Switching post-menopausal women with oestrogen receptor-positive early breast cancer to the drug exemestane (Aromasin) after two to three years of tamoxifen improves long-term survival, a study claims.
This is compared to a continuation of tamoxifen to the full five years.
The research, published in the Journal of Clinical Oncology, involved 4,724 postmenopausal women from 37 countries.
It found that five years after completing treatment, the relative risk reduction for women who received exemestane meant they were 18% less likely to have disease recurrence – translating to a 4.5% absolute risk reduction at eight years.
Furthermore, women who received exemestane were 14% less likely to die than those who stayed on tamoxifen, equivalent to an absolute difference in survival of 2.4% at eight years.
No significant differences were found between the treatment groups in cases of long-term side effects in the post treatment period.
Professor Coombes, Head of Division of Cancer at Imperial College, and the lead investigator of the study, claimed the study provided "encouraging news" for people with early stage breast cancer.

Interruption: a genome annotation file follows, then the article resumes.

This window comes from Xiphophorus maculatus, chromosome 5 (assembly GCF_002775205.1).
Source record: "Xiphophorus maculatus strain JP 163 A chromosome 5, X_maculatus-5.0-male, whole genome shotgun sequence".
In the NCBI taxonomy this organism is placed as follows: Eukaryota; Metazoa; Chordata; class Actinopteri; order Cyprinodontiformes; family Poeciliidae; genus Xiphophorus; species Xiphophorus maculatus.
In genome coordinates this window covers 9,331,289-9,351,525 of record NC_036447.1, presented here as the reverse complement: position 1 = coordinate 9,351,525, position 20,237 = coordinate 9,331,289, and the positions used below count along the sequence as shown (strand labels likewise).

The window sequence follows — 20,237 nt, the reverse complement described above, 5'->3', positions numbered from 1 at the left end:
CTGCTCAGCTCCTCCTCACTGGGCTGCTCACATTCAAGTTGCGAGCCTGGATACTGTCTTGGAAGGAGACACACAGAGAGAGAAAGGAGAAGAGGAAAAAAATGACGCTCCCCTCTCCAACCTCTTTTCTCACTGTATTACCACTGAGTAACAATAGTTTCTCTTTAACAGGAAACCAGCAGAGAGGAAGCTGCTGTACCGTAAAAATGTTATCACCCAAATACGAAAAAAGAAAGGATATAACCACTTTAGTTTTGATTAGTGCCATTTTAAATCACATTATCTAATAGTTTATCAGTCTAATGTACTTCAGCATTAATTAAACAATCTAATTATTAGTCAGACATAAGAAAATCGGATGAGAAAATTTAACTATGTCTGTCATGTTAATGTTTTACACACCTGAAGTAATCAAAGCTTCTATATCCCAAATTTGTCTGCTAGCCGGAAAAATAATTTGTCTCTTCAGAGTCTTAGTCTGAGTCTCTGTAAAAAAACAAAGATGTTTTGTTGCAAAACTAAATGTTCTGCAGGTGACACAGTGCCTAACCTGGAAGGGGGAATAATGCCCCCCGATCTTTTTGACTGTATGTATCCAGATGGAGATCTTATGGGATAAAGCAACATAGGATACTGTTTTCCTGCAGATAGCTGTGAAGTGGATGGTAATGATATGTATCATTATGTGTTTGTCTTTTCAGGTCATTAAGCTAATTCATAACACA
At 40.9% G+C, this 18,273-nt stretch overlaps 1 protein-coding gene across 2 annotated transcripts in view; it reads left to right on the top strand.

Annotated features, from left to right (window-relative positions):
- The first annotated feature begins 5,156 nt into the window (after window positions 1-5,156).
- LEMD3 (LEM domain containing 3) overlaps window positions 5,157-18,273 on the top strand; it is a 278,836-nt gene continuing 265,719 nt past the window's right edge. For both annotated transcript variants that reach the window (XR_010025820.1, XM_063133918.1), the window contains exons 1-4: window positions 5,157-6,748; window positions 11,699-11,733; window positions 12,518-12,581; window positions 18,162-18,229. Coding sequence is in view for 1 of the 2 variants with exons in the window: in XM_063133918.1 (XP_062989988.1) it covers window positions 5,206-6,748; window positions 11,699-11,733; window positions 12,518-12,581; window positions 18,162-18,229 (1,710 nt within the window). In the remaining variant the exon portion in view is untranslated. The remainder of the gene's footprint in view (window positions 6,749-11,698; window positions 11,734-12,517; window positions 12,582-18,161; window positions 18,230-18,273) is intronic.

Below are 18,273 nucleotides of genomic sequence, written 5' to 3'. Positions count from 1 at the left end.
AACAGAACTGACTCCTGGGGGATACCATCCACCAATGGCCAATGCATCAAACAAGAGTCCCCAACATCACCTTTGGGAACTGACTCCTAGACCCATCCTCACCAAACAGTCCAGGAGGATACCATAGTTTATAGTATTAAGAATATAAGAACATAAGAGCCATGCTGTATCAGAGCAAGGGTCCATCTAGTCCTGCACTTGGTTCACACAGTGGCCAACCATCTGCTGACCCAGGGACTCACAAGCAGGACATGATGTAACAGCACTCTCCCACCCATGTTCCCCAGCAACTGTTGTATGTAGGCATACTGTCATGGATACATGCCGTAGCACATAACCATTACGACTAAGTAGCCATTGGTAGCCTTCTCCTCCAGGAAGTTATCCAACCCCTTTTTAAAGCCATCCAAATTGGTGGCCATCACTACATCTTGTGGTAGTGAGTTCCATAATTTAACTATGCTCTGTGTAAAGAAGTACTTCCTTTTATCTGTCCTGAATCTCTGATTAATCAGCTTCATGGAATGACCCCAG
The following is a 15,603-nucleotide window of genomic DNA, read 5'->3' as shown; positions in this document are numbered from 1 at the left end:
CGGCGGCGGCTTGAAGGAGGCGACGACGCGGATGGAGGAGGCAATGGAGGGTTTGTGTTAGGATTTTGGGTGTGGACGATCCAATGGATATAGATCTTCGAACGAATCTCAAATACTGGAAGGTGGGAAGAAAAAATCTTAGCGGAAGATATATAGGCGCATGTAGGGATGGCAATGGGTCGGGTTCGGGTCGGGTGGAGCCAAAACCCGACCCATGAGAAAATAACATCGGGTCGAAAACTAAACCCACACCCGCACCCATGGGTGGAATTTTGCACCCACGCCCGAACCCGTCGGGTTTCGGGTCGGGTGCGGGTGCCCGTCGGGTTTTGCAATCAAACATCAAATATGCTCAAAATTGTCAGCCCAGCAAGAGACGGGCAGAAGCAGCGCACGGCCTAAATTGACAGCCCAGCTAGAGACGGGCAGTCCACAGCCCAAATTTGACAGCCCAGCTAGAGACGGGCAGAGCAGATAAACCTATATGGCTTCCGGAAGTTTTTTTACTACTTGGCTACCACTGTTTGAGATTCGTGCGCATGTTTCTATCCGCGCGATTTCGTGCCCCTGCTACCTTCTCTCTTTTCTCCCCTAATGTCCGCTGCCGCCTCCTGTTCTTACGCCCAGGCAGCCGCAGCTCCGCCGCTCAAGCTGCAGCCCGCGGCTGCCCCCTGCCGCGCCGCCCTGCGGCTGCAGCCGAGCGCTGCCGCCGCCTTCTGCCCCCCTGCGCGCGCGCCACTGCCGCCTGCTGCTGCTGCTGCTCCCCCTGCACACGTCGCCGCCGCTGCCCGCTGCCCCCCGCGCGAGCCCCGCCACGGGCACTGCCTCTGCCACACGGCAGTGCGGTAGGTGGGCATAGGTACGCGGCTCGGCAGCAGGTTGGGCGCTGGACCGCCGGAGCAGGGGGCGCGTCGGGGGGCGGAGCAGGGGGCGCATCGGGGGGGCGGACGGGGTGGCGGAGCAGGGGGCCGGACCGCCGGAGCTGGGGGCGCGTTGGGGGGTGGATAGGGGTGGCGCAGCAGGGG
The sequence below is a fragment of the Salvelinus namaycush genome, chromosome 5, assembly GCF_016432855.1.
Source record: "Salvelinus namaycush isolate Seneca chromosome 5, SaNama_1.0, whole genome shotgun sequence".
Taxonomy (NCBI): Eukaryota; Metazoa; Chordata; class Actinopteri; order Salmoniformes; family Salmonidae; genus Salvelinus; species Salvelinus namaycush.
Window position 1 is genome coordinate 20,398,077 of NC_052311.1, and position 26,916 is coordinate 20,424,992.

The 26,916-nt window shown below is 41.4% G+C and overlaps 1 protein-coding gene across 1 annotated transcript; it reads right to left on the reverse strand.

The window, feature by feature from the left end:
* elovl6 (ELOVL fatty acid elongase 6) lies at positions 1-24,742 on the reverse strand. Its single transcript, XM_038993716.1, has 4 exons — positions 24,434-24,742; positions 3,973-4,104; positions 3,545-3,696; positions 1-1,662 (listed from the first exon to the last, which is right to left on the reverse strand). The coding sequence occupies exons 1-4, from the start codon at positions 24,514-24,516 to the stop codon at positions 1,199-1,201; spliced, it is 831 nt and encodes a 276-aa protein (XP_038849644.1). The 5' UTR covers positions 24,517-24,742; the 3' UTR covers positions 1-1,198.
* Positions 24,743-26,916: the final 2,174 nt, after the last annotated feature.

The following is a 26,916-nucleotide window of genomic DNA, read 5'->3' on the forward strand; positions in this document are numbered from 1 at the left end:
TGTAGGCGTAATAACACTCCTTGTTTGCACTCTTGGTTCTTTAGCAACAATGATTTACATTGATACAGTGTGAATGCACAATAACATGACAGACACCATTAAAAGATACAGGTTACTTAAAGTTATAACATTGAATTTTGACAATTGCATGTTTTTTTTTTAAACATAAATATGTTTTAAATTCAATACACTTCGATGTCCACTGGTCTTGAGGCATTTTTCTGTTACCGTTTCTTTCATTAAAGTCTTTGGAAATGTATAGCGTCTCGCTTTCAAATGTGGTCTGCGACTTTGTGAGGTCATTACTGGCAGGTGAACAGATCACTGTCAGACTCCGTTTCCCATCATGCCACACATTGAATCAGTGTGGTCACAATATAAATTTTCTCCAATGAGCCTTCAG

"The findings confirm that the strategy of switching to exemestane mid-way through the five-year tamoxifen treatment plan provides a clear and durable benefit for relapse and overall survival," said Professor Coombes.
"Previous analysis, based on a shorter follow-up, had shown a clear relapse advantage but until these study results, the magnitude and duration of the overall survival benefit had been uncertain.
"The 91-month results show that the relapse improvement does not seem to diminish over time and have clarified that the survival advantage is robust and enduring".